With crude's rally powering the energy ETF XLE up 18 percent this year, will energy stocks see further gains?
"I'm of the view that we've actually seen the lows in crude, and that by mid-2017, these markets are in balance," Tim Seymour of Triogem Asset Management said Thursday on CNBC's "Power Lunch."
WTI crude closed at $48.22 on Thursday. Expectations that a decrease in supply will remove the global glut of oil have pushed prices higher.
Seymour said that in the short run, bigger energy names have grown more expensive in part because of their dividend yields.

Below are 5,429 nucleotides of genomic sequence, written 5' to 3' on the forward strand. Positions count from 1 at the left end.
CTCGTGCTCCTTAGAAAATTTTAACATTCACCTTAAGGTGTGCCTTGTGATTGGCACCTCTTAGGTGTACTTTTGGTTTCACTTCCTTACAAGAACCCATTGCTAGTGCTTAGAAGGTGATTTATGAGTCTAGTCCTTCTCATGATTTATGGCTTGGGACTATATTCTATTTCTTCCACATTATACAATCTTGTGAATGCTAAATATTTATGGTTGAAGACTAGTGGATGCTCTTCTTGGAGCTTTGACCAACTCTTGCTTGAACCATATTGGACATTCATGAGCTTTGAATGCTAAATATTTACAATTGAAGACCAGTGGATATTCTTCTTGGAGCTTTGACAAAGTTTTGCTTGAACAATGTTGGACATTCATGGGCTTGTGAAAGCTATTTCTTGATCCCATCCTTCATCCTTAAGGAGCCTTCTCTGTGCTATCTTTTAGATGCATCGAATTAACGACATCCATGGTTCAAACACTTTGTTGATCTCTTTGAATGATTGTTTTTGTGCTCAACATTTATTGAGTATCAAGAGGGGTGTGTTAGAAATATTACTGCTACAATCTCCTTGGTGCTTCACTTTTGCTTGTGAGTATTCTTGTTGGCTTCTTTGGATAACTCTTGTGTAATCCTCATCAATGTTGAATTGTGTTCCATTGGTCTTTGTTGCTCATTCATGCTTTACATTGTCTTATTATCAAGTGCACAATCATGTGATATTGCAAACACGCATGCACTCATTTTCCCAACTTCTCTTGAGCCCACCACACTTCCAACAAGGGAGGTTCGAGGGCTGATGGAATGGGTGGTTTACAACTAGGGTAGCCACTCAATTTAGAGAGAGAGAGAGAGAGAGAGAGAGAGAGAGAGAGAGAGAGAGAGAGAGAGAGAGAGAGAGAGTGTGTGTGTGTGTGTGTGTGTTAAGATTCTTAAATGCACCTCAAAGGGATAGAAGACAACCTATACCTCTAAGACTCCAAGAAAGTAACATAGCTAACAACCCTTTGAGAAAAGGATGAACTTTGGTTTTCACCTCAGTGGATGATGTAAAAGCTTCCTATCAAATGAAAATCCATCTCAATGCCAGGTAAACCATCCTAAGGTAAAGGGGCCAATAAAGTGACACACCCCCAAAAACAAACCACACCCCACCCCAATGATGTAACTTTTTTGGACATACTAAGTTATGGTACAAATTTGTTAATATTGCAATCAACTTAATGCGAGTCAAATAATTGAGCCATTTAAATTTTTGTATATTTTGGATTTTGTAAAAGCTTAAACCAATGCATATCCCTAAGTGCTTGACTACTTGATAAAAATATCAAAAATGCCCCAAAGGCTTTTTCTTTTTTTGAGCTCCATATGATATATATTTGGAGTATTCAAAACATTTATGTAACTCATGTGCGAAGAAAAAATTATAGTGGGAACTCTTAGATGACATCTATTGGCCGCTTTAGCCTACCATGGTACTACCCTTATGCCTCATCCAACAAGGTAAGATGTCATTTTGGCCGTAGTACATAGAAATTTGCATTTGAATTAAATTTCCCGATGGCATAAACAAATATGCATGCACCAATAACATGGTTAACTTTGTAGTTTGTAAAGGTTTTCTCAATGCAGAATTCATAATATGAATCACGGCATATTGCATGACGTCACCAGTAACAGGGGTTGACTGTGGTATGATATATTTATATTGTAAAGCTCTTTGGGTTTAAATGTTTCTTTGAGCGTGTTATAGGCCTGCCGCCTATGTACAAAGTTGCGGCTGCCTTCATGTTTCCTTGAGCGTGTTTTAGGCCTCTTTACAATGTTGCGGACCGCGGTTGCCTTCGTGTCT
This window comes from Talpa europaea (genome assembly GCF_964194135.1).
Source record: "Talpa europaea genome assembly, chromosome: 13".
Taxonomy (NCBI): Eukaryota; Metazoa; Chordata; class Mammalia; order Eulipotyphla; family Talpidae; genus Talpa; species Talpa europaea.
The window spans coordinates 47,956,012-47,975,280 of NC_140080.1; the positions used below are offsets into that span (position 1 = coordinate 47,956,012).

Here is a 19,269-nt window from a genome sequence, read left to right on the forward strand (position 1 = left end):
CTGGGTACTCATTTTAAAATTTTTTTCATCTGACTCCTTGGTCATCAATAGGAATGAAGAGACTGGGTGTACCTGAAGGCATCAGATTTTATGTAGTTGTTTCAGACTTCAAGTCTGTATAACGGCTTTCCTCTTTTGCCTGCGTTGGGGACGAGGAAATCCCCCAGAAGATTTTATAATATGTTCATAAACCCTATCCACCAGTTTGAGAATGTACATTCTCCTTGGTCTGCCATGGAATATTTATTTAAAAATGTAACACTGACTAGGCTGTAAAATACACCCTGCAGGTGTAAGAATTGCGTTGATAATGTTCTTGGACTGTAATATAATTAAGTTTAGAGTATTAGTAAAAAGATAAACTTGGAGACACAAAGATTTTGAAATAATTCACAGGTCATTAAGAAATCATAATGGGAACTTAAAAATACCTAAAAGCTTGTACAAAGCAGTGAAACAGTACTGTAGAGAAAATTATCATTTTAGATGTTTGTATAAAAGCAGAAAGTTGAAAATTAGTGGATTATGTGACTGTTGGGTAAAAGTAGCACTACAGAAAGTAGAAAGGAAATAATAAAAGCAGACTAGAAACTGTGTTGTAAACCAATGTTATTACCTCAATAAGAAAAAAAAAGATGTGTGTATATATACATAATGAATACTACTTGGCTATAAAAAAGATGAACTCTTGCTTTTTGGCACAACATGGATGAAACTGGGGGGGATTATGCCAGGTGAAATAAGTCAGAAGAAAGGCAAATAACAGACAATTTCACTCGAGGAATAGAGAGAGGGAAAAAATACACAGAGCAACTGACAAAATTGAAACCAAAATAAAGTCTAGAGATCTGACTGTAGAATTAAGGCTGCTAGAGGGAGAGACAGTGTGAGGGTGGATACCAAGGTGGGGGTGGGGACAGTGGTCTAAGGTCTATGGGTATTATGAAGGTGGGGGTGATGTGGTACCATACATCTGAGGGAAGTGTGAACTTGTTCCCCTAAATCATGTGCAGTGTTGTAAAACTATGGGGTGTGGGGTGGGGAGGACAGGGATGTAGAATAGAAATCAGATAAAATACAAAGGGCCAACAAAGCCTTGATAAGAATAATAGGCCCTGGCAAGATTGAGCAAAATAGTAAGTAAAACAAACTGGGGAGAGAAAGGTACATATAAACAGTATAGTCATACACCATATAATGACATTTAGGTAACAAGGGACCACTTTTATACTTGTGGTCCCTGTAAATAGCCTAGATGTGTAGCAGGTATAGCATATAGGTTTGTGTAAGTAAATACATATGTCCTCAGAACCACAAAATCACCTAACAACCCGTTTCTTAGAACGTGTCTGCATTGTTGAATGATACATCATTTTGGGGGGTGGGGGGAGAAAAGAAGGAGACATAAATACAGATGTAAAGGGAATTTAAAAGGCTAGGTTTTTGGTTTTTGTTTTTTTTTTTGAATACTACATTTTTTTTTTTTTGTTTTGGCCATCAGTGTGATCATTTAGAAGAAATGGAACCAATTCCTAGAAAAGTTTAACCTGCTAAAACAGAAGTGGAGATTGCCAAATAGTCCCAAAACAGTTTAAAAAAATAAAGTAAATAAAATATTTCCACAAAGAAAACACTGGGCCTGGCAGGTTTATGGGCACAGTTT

Instead, Seymour prefers the refiners.
"I think Tesoro, beaten up, is more of a stock that can be more defensive," he said.
Boris Schlossberg, managing director of FX strategy at BK Asset Management, is not so bullish on oil prices.
"I think $50 (a barrel oil) is going to be a cap here," he said. "I think the Saudis are going to come flood the market, I think the frackers are going to come flood the market, so I don't see too much upside."
"The oil majors themselves are not going to, I think, suffer much further than they already have," added Schlossberg. "So I don't see a huge move further to the upside."
"I don't see oil going back down to the lows, but I don't see it going up much further than the levels we have here."